AFRICA: FAO advocates biogas production from animal dung

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AFRICA: FAO advocates biogas production from animal dung©toeytoey/Shutterstock

In its new report, published on October 17, 2018, the Food and Agriculture Organization of the United Nations (FAO) calls for an energy approach to livestock issues. According to her, the reassuring forecasts of animal production must be accompanied by good yields in terms of biogas production.

According to the Food and Agriculture Organization of the United Nations (FAO), world meat production is expected to increase by 19% in 2030, compared to the period 2015-2017.

Those are comforting predictions for an ever-increasing world population. For FAO, the international debate on livestock production should no longer focus solely on how the sector can produce more to meet demand, but should also focus on how to reduce its environmental footprint. Although it is a valid objective within the framework of the MDGs, FAO, in its report entitled “Global Livestock – Transforming the Livestock Sector through the Sustainable Development Goals”, published on the 17th of October 2018, promotes a broader and more ambitious approach: for FAO, the methanation of animal droppings should be increased.

Electrifying rural areas with manure

In Africa, the idea that economic development depends on energy is not a new one. However, it is taking a long time to materialise systematically on the ground, and yet the urgency is there. According to World Bank figures, 650 million people on the continent still do not have access to electricity. Living mainly in rural areas, most of them have livestock as their main source of income.

FAO, in its report, states that poultry, pigs, sheep, livestock and other domestic animals generate nearly 85% of animal faecal waste. Thus, according to the organisation, transforming livestock manure into biogas offers a way to make a renewable fuel source available to more than a billion people and their domestic uses, giving them access to sustainable, affordable and reliable energy.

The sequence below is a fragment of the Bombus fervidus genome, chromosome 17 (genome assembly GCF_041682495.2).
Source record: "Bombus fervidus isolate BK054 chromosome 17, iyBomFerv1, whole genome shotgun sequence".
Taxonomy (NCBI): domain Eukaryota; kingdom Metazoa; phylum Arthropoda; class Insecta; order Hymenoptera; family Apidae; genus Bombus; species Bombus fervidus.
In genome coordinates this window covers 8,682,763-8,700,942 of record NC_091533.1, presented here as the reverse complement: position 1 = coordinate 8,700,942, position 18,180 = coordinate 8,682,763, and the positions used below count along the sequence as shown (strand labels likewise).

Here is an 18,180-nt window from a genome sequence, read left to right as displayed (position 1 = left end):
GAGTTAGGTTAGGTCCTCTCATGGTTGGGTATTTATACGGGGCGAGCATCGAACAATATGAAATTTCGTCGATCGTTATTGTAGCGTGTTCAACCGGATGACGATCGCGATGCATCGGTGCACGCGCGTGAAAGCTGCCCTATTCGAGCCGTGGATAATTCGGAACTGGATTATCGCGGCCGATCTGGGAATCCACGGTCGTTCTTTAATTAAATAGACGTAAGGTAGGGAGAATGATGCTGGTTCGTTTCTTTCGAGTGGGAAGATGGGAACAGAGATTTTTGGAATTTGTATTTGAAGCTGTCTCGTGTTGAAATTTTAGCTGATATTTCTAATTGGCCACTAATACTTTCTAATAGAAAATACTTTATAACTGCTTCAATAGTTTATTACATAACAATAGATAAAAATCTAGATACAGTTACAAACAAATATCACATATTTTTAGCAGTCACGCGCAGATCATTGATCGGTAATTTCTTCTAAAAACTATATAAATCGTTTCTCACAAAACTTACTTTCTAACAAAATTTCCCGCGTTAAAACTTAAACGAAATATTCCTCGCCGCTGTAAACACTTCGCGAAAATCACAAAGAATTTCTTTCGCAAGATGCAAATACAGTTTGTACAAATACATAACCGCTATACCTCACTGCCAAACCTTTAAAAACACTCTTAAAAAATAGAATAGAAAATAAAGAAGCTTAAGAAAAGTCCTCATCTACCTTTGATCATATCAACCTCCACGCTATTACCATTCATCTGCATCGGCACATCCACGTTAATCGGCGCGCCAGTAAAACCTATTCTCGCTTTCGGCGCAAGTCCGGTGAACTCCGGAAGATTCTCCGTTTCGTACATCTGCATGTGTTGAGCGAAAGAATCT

A biomass power plant in Ivory Coast

Côte d’Ivoire, the world’s leading cocoa producer, has decided to innovate by investing in a future biomass plant that will recycle the waste from this production. The announcement was made in July 2018 by the government. At a total cost of $1 million, the Abidjan biomass power plant will save 250,000 tonnes of CO2 per year.

In addition, on December 19, 2017, in Paris, the young Ivorian Noël Kombo N’Guessan and his Dutch fiancée Louise Bijleveld received the EDF Pulse Africa prize for their Lono project, which consists in creating fertiliser and biogas from organic waste in rural areas. “We are a social enterprise, our goal is above all to enable rural populations to increase their agricultural production and have access to energy for cooking, while recovering their waste,” Noël N’Guessan explained at the time.

Boris Ngounou


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